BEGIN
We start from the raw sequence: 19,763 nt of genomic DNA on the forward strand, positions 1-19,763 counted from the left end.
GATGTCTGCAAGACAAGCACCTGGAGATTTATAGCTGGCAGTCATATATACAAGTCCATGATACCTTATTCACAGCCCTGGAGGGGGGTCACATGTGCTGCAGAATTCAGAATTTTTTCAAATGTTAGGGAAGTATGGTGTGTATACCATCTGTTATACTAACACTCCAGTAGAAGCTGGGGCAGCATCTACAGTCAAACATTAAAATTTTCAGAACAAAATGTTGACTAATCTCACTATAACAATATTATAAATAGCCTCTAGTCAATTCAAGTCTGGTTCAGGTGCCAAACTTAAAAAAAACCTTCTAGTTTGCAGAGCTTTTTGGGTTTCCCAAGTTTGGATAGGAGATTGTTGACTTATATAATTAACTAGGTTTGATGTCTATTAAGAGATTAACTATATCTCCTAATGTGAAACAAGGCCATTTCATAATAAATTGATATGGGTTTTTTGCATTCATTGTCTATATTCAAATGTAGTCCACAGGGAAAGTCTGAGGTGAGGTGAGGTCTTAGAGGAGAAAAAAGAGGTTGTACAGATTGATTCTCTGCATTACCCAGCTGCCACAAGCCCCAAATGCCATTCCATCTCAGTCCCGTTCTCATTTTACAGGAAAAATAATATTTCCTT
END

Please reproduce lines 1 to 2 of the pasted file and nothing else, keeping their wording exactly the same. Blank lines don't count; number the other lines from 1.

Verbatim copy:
We start from the raw sequence: 19,763 nt of genomic DNA on the forward strand, positions 1-19,763 counted from the left end.
GATGTCTGCAAGACAAGCACCTGGAGATTTATAGCTGGCAGTCATATATACAAGTCCATGATACCTTATTCACAGCCCTGGAGGGGGGTCACATGTGCTGCAGAATTCAGAATTTTTTCAAATGTTAGGGAAGTATGGTGTGTATACCATCTGTTATACTAACACTCCAGTAGAAGCTGGGGCAGCATCTACAGTCAAACATTAAAATTTTCAGAACAAAATGTTGACTAATCTCACTATAACAATATTATAAATAGCCTCTAGTCAATTCAAGTCTGGTTCAGGTGCCAAACTTAAAAAAAACCTTCTAGTTTGCAGAGCTTTTTGGGTTTCCCAAGTTTGGATAGGAGATTGTTGACTTATATAATTAACTAGGTTTGATGTCTATTAAGAGATTAACTATATCTCCTAATGTGAAACAAGGCCATTTCATAATAAATTGATATGGGTTTTTTGCATTCATTGTCTATATTCAAATGTAGTCCACAGGGAAAGTCTGAGGTGAGGTGAGGTCTTAGAGGAGAAAAAAGAGGTTGTACAGATTGATTCTCTGCATTACCCAGCTGCCACAAGCCCCAAATGCCATTCCATCTCAGTCCCGTTCTCATTTTACAGGAAAAATAATATTTCCTT